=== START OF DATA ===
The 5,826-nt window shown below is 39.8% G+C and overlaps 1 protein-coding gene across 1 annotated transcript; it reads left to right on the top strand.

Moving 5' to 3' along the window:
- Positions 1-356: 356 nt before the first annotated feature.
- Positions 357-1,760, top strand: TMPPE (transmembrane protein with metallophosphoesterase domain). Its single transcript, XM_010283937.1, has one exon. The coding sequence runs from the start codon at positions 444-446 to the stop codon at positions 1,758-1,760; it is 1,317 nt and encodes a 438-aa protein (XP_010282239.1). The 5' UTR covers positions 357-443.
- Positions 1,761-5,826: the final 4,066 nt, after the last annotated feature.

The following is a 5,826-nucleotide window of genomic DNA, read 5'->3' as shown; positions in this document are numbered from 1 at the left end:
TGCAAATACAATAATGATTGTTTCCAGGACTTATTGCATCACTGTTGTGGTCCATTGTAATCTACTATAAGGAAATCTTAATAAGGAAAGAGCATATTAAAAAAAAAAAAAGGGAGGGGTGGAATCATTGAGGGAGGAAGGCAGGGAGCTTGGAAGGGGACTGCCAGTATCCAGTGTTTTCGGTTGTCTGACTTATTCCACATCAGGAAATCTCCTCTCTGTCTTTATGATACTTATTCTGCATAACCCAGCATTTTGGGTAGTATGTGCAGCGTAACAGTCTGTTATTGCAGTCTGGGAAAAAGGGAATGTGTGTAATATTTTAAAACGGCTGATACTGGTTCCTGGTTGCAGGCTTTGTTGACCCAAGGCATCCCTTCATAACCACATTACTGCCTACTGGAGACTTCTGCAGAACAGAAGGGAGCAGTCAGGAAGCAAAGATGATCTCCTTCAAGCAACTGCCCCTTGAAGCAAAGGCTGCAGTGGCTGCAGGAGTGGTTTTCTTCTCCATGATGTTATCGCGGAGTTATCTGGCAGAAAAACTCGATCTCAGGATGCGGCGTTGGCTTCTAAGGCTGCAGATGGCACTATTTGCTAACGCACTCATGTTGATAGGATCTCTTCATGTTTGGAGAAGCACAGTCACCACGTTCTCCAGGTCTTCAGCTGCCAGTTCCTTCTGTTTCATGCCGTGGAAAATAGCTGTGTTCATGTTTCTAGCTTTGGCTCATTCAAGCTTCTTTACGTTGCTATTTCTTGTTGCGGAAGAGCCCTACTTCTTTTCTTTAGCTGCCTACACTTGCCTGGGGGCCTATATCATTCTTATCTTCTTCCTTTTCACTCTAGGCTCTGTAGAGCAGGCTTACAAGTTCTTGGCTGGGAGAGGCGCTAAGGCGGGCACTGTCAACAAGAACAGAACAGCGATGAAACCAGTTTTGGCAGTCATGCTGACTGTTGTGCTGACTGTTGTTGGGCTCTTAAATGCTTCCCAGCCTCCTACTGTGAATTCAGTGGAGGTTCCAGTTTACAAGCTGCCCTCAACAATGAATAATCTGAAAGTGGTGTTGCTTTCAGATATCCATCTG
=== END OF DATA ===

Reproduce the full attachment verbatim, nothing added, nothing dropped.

The 5,826-nt window shown below is 39.8% G+C and overlaps 1 protein-coding gene across 1 annotated transcript; it reads left to right on the top strand.

Moving 5' to 3' along the window:
- Positions 1-356: 356 nt before the first annotated feature.
- Positions 357-1,760, top strand: TMPPE (transmembrane protein with metallophosphoesterase domain). Its single transcript, XM_010283937.1, has one exon. The coding sequence runs from the start codon at positions 444-446 to the stop codon at positions 1,758-1,760; it is 1,317 nt and encodes a 438-aa protein (XP_010282239.1). The 5' UTR covers positions 357-443.
- Positions 1,761-5,826: the final 4,066 nt, after the last annotated feature.

The following is a 5,826-nucleotide window of genomic DNA, read 5'->3' as shown; positions in this document are numbered from 1 at the left end:
TGCAAATACAATAATGATTGTTTCCAGGACTTATTGCATCACTGTTGTGGTCCATTGTAATCTACTATAAGGAAATCTTAATAAGGAAAGAGCATATTAAAAAAAAAAAAAGGGAGGGGTGGAATCATTGAGGGAGGAAGGCAGGGAGCTTGGAAGGGGACTGCCAGTATCCAGTGTTTTCGGTTGTCTGACTTATTCCACATCAGGAAATCTCCTCTCTGTCTTTATGATACTTATTCTGCATAACCCAGCATTTTGGGTAGTATGTGCAGCGTAACAGTCTGTTATTGCAGTCTGGGAAAAAGGGAATGTGTGTAATATTTTAAAACGGCTGATACTGGTTCCTGGTTGCAGGCTTTGTTGACCCAAGGCATCCCTTCATAACCACATTACTGCCTACTGGAGACTTCTGCAGAACAGAAGGGAGCAGTCAGGAAGCAAAGATGATCTCCTTCAAGCAACTGCCCCTTGAAGCAAAGGCTGCAGTGGCTGCAGGAGTGGTTTTCTTCTCCATGATGTTATCGCGGAGTTATCTGGCAGAAAAACTCGATCTCAGGATGCGGCGTTGGCTTCTAAGGCTGCAGATGGCACTATTTGCTAACGCACTCATGTTGATAGGATCTCTTCATGTTTGGAGAAGCACAGTCACCACGTTCTCCAGGTCTTCAGCTGCCAGTTCCTTCTGTTTCATGCCGTGGAAAATAGCTGTGTTCATGTTTCTAGCTTTGGCTCATTCAAGCTTCTTTACGTTGCTATTTCTTGTTGCGGAAGAGCCCTACTTCTTTTCTTTAGCTGCCTACACTTGCCTGGGGGCCTATATCATTCTTATCTTCTTCCTTTTCACTCTAGGCTCTGTAGAGCAGGCTTACAAGTTCTTGGCTGGGAGAGGCGCTAAGGCGGGCACTGTCAACAAGAACAGAACAGCGATGAAACCAGTTTTGGCAGTCATGCTGACTGTTGTGCTGACTGTTGTTGGGCTCTTAAATGCTTCCCAGCCTCCTACTGTGAATTCAGTGGAGGTTCCAGTTTACAAGCTGCCCTCAACAATGAATAATCTGAAAGTGGTGTTGCTTTCAGATATCCATCTG